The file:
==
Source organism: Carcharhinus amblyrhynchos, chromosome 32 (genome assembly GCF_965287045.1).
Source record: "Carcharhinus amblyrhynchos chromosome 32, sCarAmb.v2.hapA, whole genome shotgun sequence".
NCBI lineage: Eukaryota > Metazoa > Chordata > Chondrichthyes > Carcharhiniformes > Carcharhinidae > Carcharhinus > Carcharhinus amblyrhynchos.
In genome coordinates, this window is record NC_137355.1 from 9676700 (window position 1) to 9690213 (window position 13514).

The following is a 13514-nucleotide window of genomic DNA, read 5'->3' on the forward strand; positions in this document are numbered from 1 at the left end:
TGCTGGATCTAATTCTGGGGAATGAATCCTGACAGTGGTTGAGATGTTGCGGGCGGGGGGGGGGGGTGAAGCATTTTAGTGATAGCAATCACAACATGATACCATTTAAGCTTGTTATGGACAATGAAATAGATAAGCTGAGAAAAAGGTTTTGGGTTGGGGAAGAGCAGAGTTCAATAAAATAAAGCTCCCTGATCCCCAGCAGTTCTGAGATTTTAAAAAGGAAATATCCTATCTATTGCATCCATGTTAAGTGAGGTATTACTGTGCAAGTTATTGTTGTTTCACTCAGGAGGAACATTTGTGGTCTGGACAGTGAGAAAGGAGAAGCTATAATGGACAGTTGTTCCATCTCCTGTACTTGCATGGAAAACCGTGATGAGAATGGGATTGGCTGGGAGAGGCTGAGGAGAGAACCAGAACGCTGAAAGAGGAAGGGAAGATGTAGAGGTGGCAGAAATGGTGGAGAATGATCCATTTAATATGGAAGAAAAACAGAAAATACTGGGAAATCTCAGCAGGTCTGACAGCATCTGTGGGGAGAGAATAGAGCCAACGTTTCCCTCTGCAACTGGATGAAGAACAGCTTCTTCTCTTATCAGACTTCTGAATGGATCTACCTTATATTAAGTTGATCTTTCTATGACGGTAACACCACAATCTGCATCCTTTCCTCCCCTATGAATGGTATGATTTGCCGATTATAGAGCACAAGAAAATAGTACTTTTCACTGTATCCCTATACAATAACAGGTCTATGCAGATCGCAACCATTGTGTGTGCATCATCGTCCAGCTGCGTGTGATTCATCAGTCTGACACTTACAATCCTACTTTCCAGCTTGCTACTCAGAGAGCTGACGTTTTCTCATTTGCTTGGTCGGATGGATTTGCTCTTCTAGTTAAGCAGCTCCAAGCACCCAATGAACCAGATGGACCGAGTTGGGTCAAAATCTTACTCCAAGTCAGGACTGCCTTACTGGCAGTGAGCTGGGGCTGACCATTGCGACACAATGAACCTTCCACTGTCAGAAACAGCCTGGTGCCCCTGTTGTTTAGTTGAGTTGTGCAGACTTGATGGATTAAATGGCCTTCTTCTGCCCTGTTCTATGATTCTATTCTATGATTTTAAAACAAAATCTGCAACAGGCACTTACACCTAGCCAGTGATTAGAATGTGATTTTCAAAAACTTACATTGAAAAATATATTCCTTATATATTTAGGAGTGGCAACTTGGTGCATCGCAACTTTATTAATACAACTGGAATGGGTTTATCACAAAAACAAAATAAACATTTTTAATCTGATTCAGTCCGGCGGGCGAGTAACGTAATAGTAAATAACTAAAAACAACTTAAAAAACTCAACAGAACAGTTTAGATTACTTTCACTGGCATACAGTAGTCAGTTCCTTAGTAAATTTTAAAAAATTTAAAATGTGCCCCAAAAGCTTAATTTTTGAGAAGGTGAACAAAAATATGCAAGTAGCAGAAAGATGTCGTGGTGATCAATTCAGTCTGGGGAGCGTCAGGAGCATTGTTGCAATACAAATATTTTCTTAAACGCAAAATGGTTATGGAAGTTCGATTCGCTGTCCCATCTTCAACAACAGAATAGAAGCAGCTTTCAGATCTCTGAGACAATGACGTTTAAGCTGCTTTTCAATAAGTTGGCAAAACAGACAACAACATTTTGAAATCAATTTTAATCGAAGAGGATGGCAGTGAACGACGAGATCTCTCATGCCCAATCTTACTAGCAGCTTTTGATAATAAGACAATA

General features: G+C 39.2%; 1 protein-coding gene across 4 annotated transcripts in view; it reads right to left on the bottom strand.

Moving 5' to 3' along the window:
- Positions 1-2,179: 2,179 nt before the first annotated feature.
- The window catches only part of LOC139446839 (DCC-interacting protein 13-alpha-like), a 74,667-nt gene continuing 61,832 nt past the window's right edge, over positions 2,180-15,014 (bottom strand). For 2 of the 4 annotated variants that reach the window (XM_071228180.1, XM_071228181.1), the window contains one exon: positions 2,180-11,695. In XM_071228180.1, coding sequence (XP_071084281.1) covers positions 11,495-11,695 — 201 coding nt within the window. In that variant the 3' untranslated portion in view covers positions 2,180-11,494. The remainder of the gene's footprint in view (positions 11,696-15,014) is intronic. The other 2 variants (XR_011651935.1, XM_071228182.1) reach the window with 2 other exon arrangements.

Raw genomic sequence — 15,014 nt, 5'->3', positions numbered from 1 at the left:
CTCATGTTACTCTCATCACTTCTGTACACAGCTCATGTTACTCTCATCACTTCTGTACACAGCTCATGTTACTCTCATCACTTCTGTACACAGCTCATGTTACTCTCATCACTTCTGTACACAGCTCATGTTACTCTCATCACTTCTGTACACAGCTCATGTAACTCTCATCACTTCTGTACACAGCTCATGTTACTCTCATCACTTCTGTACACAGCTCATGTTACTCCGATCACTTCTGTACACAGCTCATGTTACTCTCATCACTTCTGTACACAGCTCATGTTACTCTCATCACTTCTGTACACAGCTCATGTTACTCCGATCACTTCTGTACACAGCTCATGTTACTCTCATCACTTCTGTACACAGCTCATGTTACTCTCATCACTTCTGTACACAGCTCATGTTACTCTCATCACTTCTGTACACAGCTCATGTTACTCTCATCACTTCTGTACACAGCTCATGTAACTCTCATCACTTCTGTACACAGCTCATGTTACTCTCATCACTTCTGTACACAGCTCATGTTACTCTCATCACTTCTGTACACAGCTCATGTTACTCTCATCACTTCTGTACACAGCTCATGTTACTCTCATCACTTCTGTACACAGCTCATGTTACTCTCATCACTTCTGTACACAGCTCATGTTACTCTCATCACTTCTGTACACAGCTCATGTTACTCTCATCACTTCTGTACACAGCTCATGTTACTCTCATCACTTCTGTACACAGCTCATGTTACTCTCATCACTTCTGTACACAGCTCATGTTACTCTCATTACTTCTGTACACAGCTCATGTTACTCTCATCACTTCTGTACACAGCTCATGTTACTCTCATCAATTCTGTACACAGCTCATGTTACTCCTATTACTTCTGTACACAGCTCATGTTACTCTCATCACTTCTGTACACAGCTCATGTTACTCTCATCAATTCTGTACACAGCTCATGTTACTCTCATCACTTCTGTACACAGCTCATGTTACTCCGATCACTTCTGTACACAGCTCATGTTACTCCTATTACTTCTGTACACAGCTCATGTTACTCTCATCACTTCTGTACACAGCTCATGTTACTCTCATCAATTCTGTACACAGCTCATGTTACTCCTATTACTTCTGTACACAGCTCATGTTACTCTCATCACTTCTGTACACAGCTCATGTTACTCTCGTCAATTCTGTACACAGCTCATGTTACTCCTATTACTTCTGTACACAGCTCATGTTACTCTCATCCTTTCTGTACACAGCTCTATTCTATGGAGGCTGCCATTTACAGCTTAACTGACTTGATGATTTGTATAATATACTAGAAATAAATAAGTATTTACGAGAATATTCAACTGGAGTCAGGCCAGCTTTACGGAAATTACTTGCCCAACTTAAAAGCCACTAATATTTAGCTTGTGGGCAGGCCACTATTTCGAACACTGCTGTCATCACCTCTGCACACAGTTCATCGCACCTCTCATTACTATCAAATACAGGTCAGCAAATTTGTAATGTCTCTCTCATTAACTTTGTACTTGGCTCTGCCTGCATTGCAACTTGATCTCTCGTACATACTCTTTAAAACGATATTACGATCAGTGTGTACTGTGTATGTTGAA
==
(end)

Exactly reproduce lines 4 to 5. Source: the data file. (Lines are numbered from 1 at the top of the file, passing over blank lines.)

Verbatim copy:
In genome coordinates, this window is record NC_137355.1 from 9676700 (window position 1) to 9690213 (window position 13514).

The following is a 13514-nucleotide window of genomic DNA, read 5'->3' on the forward strand; positions in this document are numbered from 1 at the left end: